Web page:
YiXu Zhang

YiXu Zhang


React Form Validation With Formik And Yup

Forms are an integral part of how users interact with our websites and web applications. Validating the data the user passes through the form is a critical aspect of our jobs as web developers. However, it doesn’t have to be a pain-staking process. In this article, we’ll learn how Formik handles the state of the form data, validates the data, and handles form submission.

As developers, it is our job to ensure that when users interact with the forms we set up, the data they send across is in the form we expect.

In this article, we will learn how to handle form validation and track the state of forms without the aid of a form library. Next, we will see how the Formik library works. We’ll learn how it can be used incrementally with HTML input fields and custom validation rules. Then we will set up form validation using Yup and Formik’s custom components and understand how Yup works well with Formik in handling Form validation. We will implement these form validation methods to validate a simple sign up form I have set up.

Note: This article requires a basic understanding of React.

Form Validation In React

On its own, React is powerful enough for us to be able to set up custom validation for our forms. Let’s see how to do that. We’ll start by creating our form component with initial state values. The following sandbox holds the code for our form:

Form validation without the use of a library

const Form = () => {
  const intialValues = { email: "", password: "" };
  const [formValues, setFormValues] = useState(intialValues);
  const [formErrors, setFormErrors] = useState({});
  const [isSubmitting, setIsSubmitting] = useState(false);

With the useState hook, we set state variables for the formValues, formErrors and isSubmitting.

  • The formValues variable holds the data the user puts into the input fields.
  • The formErrors variable holds the errors for each input field.
  • The isSubmitting variable is a boolean that tracks if the form is being submitted or not. This will be true only when there are no errors in the form.
const submitForm = () => {

 const handleChange = (e) => {
    const { name, value } = e.target;
    setFormValues({ ...formValues, [name]: value });

const handleSubmit = (e) => {

const validate = (values) => {
    let errors = {};
    const regex = /^[^\s@]+@[^\s@]+\.[^\s@]{2,}$/i;
    if (!values.email) {
      errors.email = "Cannot be blank";
    } else if (!regex.test(values.email)) {
      errors.email = "Invalid email format";
    if (!values.password) {
      errors.password = "Cannot be blank";
    } else if (values.password.length < 4) {
      errors.password = "Password must be more than 4 characters";
    return errors;

useEffect(() => {
    if (Object.keys(formErrors).length === 0 && isSubmitting) {
  }, [formErrors]);

Here, we have 4 form handlers and a useEffect set up to handle the functionality of our form.

  • handleChange
  • This keeps the inputs in sync with the formValues state and updates the state as the user types.
  • validate
  • We pass in the formValues object as a argument to this function, then based on the email and password meeting the validation tests, the errors object is populated and returned.
  • handleSubmit
  • Whenever the form is submitted, the formErrors state variable is populated with whatever errors may exist using the setFormErrors(validate(formValues)) method.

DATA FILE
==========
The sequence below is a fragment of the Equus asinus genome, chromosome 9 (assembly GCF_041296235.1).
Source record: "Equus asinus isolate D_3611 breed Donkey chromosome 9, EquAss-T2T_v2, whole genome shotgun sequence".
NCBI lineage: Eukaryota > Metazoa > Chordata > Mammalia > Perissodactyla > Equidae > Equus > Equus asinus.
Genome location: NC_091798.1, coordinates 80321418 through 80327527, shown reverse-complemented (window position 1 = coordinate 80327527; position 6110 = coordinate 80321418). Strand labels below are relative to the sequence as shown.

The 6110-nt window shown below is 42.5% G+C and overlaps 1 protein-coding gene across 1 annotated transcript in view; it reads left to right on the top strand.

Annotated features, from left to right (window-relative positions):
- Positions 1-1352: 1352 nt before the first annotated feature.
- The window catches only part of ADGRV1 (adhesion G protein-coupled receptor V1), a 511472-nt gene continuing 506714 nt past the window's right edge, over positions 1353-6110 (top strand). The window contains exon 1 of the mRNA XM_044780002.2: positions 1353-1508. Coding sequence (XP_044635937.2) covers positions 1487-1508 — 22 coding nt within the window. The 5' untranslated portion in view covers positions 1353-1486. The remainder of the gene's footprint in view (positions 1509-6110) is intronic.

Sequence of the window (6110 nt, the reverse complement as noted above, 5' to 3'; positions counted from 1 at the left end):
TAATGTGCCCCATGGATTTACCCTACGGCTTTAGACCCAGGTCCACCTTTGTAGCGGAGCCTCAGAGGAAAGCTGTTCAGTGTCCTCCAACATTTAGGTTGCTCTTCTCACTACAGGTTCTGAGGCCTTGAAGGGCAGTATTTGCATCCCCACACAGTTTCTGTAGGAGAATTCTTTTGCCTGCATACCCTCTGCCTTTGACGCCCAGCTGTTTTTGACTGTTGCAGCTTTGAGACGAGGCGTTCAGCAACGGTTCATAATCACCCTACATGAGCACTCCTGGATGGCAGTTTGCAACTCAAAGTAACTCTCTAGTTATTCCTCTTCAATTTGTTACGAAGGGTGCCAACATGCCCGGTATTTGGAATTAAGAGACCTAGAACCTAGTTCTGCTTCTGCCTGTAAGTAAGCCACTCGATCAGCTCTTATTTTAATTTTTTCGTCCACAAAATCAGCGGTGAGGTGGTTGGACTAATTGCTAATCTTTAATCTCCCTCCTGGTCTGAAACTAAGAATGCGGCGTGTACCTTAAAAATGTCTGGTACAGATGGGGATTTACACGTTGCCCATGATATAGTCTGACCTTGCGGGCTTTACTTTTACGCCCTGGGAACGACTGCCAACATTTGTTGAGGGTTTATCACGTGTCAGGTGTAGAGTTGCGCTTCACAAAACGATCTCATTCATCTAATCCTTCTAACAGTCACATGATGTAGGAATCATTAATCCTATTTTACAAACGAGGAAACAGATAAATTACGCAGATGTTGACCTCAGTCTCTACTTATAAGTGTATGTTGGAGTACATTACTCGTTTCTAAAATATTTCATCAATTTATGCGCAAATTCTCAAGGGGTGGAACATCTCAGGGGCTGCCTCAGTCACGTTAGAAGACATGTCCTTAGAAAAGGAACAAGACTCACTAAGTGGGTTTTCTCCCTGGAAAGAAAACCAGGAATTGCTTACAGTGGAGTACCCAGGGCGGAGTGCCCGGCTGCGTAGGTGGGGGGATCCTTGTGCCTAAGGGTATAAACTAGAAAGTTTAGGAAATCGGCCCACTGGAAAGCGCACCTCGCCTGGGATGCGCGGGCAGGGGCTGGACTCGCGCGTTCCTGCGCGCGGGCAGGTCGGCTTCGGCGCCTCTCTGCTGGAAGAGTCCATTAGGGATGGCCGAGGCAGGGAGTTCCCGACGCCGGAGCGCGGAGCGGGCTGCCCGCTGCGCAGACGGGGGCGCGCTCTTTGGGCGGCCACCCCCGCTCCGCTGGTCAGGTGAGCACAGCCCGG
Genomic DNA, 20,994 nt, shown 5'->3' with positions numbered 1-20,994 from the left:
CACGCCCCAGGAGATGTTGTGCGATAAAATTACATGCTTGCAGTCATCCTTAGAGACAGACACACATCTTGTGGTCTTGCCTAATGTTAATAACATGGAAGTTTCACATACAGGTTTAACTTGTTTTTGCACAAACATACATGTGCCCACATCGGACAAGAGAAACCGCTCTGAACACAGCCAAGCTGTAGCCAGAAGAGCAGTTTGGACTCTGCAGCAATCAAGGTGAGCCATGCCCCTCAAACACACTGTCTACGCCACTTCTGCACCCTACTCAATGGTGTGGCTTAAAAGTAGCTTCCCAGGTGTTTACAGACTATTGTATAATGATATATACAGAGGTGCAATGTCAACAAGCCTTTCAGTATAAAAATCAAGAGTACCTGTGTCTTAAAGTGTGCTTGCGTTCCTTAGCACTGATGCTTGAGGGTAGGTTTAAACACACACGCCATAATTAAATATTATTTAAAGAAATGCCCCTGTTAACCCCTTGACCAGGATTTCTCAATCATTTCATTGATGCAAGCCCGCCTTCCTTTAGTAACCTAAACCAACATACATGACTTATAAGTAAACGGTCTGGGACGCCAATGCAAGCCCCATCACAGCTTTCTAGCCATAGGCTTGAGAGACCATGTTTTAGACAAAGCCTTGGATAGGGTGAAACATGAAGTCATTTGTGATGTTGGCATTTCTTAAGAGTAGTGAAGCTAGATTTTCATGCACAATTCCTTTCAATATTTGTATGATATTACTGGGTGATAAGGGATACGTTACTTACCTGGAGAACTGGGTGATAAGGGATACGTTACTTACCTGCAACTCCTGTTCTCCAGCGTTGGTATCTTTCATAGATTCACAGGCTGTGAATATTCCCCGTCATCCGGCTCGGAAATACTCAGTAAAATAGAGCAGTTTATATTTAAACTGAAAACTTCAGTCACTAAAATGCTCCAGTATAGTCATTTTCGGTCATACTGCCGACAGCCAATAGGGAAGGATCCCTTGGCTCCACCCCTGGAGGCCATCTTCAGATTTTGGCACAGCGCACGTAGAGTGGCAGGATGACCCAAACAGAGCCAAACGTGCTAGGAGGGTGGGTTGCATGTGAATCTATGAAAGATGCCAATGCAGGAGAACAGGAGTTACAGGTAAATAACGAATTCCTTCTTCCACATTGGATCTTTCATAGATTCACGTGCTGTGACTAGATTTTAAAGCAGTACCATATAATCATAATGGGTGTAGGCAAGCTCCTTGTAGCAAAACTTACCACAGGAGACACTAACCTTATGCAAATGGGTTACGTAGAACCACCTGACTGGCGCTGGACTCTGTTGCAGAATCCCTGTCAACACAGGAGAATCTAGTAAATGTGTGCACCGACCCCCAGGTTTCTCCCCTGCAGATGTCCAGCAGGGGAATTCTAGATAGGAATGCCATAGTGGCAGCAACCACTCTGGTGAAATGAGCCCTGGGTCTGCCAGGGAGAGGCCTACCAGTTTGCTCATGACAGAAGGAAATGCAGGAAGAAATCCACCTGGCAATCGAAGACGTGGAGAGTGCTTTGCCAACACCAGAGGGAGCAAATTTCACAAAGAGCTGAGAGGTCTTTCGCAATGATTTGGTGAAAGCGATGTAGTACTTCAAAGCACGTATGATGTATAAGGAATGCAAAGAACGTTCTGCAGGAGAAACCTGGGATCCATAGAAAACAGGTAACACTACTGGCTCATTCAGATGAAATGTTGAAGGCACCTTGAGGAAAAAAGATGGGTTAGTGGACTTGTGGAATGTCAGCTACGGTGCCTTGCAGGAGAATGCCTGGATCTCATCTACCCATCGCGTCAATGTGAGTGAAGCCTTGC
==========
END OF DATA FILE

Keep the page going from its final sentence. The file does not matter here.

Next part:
• useEffect
  • Here, we check if the formErrors object is empty, and if isSubmitting is true. If this check holds true, then the submitForm() helper is called. It has single dependency, which is the formErrors object. This means it only runs when the formErrors object changes.
  • submitForm: this handles the submission of the form data.
return (
    <div className="container">
      <h1>Sign in to continue</h1>
      {Object.keys(formErrors).length === 0 && isSubmitting && (
         Signed in successfully
      <form onSubmit={handleSubmit} noValidate>
        <div className="form-row">
          <label htmlFor="email">Email</label>
            className={formErrors.email && "input-error"}
          {formErrors.email && (
        <div className="form-row">
          <label htmlFor="password">Password</label>
            className={formErrors.password && "input-error"}
          {formErrors.password && (
        <button type="submit">Sign In</button>

Here, we pass in the handleChange helper functions to the inputs’ onChange attribute. We link the value of the inputs to the formValues object, making them controlled inputs. From the React docs, controlled inputs are inputs whose values are controlled by React. An input-error style is applied if there are any errors related to that specific input field. An error message is conditionally displayed beneath each input if there are any errors related to that specific input field. Finally, we check if there are any errors in the errors object and if isSubmitting is true. If these conditions hold true, then we display a message notifying the user that they signed in successfully.

With this, we have a fully functional and validated form set up without the aid of a library. However, a form library like Formik with the aid of Yup can simplify the complexities of handling forms for us.

#react #javascript #programming #developer #web-development

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React Form Validation With Formik And Yup
Autumn  Blick

Autumn Blick


How native is React Native? | React Native vs Native App Development

If you are undertaking a mobile app development for your start-up or enterprise, you are likely wondering whether to use React Native. As a popular development framework, React Native helps you to develop near-native mobile apps. However, you are probably also wondering how close you can get to a native app by using React Native. How native is React Native?

In the article, we discuss the similarities between native mobile development and development using React Native. We also touch upon where they differ and how to bridge the gaps. Read on.

A brief introduction to React Native